By Zubeida Mustafa
THE government’s move to establish a large number of universities in a country where only half the population is literate has been widely debated. But President Pervez Musharraf’s suggestion for a media university should not be dismissed without a second thought because this venture, if it were to materialise, will be a different one of its kind.
Pakistan has no meritorious institution for training media personnel. This need not be a highbrow university to make an impact. Even an institute which awards a post-graduate diploma — but a really prestigious one — should serve our purpose well.
We do not know what the president had in mind when he made his remarks at the presentation of the ministry of information in Islamabad. Minister Muhammad Ali Durrani, who has only recently taken over as the chief of the information outfit, was obviously trying to show his boss how effective new brooms can be and how clean they sweep.
The president’s main concern appeared to be for the better training of media persons especially at a time when media technology has made tremendous advances globally. He also spoke of the need to bridge the gap between reality and perception. According to him, if there is a conflict between the two it will adversely affect the image of the country. He was informed by the prime minister that a regular interaction of the federal ministries with the media has been planned. This is presumably designed to ensure a free flow of information.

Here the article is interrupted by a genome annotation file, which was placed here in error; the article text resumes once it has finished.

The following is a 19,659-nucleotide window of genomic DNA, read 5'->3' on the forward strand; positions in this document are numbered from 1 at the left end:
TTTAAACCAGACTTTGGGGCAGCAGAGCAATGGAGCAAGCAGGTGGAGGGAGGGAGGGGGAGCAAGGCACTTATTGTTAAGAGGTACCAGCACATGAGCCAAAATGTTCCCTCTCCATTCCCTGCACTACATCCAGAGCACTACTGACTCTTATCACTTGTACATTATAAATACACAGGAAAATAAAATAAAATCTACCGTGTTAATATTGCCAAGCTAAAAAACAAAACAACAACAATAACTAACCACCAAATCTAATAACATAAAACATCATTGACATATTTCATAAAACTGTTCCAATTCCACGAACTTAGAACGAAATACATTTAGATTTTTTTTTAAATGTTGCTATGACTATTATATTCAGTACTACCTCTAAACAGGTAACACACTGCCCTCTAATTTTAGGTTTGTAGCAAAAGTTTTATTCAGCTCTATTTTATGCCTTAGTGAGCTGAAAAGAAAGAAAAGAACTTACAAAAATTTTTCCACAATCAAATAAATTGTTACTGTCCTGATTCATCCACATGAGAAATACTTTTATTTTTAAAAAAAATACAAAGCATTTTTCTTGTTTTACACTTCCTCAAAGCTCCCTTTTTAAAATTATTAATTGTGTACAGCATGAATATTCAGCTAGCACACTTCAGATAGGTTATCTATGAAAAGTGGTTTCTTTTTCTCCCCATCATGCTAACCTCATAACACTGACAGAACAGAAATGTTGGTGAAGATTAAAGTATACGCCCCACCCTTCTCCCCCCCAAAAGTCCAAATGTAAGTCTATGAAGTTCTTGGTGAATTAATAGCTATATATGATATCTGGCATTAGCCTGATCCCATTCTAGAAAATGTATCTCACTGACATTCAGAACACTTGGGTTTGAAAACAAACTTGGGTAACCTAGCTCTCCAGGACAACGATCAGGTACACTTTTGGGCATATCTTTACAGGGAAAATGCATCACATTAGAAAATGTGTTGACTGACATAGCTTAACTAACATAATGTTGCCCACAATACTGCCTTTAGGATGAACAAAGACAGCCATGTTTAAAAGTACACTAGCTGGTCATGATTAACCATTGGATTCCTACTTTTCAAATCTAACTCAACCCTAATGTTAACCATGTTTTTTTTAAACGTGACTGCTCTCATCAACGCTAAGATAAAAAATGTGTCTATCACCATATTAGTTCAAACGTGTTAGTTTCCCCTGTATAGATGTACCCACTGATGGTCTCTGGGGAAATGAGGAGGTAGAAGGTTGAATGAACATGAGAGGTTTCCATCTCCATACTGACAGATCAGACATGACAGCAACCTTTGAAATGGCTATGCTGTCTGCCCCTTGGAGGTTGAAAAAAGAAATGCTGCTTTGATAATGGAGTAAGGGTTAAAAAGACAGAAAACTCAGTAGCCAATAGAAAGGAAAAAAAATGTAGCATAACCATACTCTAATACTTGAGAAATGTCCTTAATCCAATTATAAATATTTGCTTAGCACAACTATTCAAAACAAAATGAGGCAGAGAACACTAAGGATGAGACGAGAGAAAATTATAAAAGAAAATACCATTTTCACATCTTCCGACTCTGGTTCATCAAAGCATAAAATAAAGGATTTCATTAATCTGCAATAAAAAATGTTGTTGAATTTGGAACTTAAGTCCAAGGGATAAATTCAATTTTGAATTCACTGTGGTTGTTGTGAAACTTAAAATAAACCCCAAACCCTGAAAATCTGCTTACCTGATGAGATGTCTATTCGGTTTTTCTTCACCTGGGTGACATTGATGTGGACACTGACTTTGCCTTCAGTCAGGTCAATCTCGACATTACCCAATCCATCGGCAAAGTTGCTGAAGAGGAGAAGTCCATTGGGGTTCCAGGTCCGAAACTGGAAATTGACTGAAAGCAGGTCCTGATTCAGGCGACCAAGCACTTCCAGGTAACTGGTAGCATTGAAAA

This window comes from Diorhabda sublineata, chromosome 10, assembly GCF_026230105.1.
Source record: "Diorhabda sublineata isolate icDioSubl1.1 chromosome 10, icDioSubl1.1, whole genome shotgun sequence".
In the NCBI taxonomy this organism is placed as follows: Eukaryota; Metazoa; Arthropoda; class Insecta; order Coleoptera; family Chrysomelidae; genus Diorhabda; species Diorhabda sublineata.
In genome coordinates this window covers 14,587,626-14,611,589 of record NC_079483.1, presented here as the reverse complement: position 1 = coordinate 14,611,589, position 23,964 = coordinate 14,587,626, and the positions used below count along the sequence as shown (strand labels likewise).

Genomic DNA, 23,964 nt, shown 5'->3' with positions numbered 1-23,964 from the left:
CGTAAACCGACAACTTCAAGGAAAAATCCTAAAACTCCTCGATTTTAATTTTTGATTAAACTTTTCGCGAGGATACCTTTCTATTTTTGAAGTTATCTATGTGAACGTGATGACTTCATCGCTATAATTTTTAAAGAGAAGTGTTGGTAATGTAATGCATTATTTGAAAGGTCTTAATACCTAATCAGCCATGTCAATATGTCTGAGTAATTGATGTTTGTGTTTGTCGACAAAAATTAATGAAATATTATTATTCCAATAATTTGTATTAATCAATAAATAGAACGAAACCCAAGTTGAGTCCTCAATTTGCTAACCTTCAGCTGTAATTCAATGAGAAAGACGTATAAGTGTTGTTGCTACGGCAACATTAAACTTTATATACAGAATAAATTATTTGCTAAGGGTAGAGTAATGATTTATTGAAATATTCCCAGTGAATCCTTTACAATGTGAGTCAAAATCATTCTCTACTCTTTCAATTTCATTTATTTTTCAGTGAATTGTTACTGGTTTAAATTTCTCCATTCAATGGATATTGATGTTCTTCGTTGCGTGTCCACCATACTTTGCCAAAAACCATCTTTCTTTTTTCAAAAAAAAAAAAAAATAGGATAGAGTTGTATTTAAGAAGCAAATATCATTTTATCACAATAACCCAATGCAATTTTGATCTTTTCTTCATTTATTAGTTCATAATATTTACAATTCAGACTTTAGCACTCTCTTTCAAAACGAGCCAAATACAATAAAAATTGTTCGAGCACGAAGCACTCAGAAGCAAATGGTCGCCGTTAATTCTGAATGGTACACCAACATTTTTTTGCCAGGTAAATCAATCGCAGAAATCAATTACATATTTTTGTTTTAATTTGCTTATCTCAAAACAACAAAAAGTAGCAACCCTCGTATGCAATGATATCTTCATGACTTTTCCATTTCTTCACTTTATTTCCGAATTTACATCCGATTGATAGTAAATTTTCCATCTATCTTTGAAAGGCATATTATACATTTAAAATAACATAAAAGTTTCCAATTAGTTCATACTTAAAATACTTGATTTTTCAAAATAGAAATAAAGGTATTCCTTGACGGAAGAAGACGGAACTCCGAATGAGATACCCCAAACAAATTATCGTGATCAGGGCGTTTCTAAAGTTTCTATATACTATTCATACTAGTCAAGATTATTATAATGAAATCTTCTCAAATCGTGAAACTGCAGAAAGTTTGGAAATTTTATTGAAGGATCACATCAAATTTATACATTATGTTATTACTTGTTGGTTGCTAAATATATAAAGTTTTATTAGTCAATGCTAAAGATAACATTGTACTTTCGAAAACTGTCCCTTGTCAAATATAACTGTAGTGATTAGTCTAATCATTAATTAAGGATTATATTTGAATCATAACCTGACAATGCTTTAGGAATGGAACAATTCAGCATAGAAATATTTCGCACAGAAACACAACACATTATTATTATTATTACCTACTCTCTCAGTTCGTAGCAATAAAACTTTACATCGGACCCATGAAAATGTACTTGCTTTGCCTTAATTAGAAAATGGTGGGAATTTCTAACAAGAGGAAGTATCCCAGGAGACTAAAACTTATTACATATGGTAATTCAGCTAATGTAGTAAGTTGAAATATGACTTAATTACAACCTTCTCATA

All these issues are closely interlinked. Given the rapid development of communication technology it is no longer possible for a government howsoever authoritarian it might be to stem the flow of information and impose controls on the freedom of expression. In the modern age all governments have come to realise the futility of attempting to suppress the media, so much so that President Musharraf has spoken of the media in Pakistan as enjoying unprecedented freedom.
But that does not necessarily mean that this will result in the projection of a soft image of the country. On the contrary, an honest and professional media person will not try to gloss over the ills around him to paint a rosy picture of the economy and society. Of course, he has to strike a balance between the negative and the positive in order not to distort reality. Easy access to information will help a media person in his work since information is the raw material journalists work with. Again, it would be unwise of the government to expect the media to present the information exactly as presented by official sources.
Where does the training of journalists figure in this picture? A well trained media person would not only learn how to access information from diverse sources promptly s/he would also learn how to verify it, analyse it and present it to the reader/viewer/listener with a measure of credibility and an understanding of the issues involved. There are also many other matters that s/he has to be taught about, such as libel, sensationalism, and consideration of public interest. There is also the need to educate the reader/viewer/listener while informing him.
These issues can be handled sensitively only by a media person who has received training of a high quality. Do we have the facilities to provide this training especially at a time when the media has expanded at a rapid pace? Given the large number of newspapers that are now being published in the country and the mushrooming of television channels and radio stations, training has become the first requirement of the media sector. What pass as the mass communication departments in the various universities are really not providing the education and training that the journalists of today need. They do not even have the facilities and equipment — press, computers, radio and television studios — to impart practical training to the would-be media people.